It sounds like you are on your way to providing the tips! Keep from direct heat and sunlight are the big ones I advise customers on.
Ciao, i’m from Italy, can i find some of your resin here? Thank you
Hi Anna, I’m afraid we don’t sell the Resin Obsession brand resins outside the U.S. or Canada at the moment.
Hi, love your tutorials pages!
Please could you tell me where I can buy the little silver clasp bits that attach onto the sphere (between the sphere and the chain) ? I’d love to make some necklaces with my resin and i’m looking for beautiful silver cup shaped thingies!! Many Thanks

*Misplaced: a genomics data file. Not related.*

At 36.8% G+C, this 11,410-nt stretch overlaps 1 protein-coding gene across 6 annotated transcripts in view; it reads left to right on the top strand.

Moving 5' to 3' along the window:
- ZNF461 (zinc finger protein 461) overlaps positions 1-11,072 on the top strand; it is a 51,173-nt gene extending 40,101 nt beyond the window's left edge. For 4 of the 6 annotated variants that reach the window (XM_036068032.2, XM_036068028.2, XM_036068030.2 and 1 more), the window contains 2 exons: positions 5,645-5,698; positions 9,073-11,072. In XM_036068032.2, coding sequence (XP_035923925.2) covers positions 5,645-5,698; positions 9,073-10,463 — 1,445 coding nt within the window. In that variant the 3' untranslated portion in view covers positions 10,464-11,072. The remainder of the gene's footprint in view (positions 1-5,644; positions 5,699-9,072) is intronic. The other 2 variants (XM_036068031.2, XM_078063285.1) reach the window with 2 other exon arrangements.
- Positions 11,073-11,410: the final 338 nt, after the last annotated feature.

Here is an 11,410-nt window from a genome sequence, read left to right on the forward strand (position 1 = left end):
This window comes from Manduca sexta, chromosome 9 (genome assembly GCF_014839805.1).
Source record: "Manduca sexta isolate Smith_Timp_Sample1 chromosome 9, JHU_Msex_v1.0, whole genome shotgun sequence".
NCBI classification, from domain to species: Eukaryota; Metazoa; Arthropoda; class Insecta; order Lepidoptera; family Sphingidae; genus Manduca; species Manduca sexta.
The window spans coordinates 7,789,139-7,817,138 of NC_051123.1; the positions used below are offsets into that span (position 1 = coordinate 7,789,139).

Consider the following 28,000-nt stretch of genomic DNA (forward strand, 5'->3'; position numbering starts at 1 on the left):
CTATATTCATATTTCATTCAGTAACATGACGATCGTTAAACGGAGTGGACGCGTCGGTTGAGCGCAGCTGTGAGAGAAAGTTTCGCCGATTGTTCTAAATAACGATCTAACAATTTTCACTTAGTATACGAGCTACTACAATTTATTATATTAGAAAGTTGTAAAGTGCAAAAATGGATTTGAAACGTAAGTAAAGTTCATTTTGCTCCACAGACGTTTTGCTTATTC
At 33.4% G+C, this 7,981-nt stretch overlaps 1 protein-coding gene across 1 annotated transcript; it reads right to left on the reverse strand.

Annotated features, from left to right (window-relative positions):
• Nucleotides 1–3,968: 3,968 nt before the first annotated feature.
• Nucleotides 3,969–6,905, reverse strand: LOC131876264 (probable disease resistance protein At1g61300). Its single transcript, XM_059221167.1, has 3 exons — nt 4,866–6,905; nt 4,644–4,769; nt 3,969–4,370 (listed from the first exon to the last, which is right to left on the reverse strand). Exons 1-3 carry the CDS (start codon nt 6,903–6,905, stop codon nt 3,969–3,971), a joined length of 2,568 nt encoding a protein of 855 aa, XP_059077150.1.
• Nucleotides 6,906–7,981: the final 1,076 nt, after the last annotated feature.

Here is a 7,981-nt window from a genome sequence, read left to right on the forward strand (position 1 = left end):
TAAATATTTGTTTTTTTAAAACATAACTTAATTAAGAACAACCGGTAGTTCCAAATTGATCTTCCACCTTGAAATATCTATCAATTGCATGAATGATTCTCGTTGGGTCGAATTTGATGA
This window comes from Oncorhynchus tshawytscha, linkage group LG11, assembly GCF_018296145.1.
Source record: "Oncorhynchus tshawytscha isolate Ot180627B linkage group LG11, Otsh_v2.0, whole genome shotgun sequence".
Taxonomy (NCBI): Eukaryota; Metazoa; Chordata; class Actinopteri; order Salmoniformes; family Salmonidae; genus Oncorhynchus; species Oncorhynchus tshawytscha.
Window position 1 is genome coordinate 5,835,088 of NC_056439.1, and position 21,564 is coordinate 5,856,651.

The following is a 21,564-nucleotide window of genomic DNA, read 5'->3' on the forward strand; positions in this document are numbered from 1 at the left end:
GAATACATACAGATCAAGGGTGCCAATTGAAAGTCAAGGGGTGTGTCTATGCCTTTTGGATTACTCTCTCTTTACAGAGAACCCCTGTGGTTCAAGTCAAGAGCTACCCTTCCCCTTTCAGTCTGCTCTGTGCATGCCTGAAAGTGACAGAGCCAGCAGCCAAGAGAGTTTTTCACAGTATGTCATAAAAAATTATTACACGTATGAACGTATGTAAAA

Hi Christian, they are called bead caps. We have them in our store here: https://shop.resinobsession.com/collections/findings/Bails
Do you wear a mask while working with resin? IF so, what type do you recommend? Thank you! Beautiful work.
Hi Amy, I use a mask for my large volume pours. I talk about the one I use and where to get it in this article: https://www.resinobsession.com/resin-resin-resin/epoxy-resin-safety-precautions/